“Instead, the Court strikes §4(b)’s coverage provision because, in its view, the provision is not based on “current conditions.” It discounts, however, that one such condition was the preclearance remedy in place in the covered jurisdictions, a remedy Congress designed both to catch discrimination before it causes harm, and to guard against return to old ways. Volumes of evidence supported Congress’ determination that the prospect of retrogression was real. Throwing out preclearance when it has worked and is continuing to work to stop discriminatory changes is like throwing away your umbrella in a rainstorm because you are not getting wet.”
—Shelby County v. Holder (Ginsburg, J., dissenting.)
This year marks the first presidential election in 50 years without a functioning Voting Rights Act — and it’s not going well.
Republican lawmakers have been devising efforts to make it harder for Americans to vote for many years, since the GOP took over statehouses across the country in 2010. Those efforts culminated in 2013 with the Supreme Court’s decision to strike down key portions of the Voting Rights Act (VRA), a formerly untouchable cornerstone of civil rights. For the past three years, states and jurisdictions have no longer had to clear potentially discriminatory laws with the Department of Justice — at least not as long as a Congress controlled by radical, right-wing factions continues to sit on the rewrite of the VRA.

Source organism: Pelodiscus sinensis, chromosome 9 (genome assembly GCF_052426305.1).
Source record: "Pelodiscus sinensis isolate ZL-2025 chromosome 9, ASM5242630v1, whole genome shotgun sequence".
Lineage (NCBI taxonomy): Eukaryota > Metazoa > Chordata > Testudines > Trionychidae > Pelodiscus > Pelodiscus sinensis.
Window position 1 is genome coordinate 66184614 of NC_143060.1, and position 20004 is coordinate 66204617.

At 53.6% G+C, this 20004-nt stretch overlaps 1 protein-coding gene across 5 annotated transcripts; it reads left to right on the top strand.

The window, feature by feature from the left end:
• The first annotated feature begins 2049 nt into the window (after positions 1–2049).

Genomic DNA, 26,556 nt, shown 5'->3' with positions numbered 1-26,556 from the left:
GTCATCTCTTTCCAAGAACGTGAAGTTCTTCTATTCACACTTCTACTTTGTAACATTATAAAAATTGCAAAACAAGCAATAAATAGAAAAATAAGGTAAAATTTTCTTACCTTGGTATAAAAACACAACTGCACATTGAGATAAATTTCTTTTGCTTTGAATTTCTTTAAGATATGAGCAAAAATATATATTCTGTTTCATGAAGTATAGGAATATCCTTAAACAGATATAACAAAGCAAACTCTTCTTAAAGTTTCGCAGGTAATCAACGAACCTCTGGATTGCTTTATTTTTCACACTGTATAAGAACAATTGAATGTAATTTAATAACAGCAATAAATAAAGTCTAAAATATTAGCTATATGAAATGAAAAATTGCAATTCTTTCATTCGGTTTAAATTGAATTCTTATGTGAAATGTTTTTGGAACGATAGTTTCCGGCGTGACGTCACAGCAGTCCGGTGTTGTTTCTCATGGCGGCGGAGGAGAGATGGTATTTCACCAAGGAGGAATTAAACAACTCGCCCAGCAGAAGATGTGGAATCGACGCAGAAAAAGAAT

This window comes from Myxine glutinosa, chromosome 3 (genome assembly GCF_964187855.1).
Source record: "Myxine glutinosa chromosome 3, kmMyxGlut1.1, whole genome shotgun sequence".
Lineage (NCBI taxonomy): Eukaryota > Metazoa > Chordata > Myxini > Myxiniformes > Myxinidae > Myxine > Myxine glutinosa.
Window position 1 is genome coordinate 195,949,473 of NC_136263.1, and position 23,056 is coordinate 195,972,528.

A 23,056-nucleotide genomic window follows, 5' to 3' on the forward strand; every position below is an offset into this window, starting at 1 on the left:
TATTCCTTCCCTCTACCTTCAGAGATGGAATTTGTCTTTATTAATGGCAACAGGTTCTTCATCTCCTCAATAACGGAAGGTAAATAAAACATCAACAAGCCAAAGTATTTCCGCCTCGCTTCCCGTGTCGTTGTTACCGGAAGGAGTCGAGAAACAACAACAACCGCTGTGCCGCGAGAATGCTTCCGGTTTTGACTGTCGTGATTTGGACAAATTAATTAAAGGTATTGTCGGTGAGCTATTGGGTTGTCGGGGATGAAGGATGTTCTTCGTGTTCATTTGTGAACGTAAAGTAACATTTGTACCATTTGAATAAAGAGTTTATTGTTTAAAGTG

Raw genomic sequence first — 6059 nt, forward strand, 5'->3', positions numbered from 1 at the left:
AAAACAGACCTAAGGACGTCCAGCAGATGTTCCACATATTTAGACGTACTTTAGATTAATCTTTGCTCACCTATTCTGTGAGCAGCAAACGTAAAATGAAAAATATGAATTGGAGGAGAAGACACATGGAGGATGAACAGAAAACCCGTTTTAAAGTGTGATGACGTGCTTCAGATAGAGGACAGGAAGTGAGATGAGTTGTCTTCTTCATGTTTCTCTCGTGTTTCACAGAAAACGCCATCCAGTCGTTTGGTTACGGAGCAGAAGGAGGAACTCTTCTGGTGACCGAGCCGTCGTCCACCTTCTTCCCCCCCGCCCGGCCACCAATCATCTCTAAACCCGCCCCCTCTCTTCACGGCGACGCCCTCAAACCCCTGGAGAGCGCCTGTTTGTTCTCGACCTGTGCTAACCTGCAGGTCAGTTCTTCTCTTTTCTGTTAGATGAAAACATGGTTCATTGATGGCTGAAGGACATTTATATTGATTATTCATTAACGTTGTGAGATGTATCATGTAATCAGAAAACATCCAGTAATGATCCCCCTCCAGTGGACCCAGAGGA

Meanwhile, emboldened by that Supreme Court victory, other Republican-controlled states have accelerated their efforts to disenfranchise low-income, minority voters, whether it’s through photo identification requirements or limiting the number of polling locations. In 2016, 17 states will have new voting restrictions in place for the first time in a presidential election.
While Republican lawmakers like to claim that the laws are not suppressing votes, stories from across the country speak for themselves. In Arizona, voters waited up to five hours in line in order to cast ballots. In South Carolina, people were given misleading information about the state’s voter ID law. And in Wisconsin, students were disenfranchised because polling places refused to accept their out-of-state IDs.
Ginsburg’s dissent is and remains unanswerable, but the problem is that the majority wanted a hard rain after they threw away the umbrella.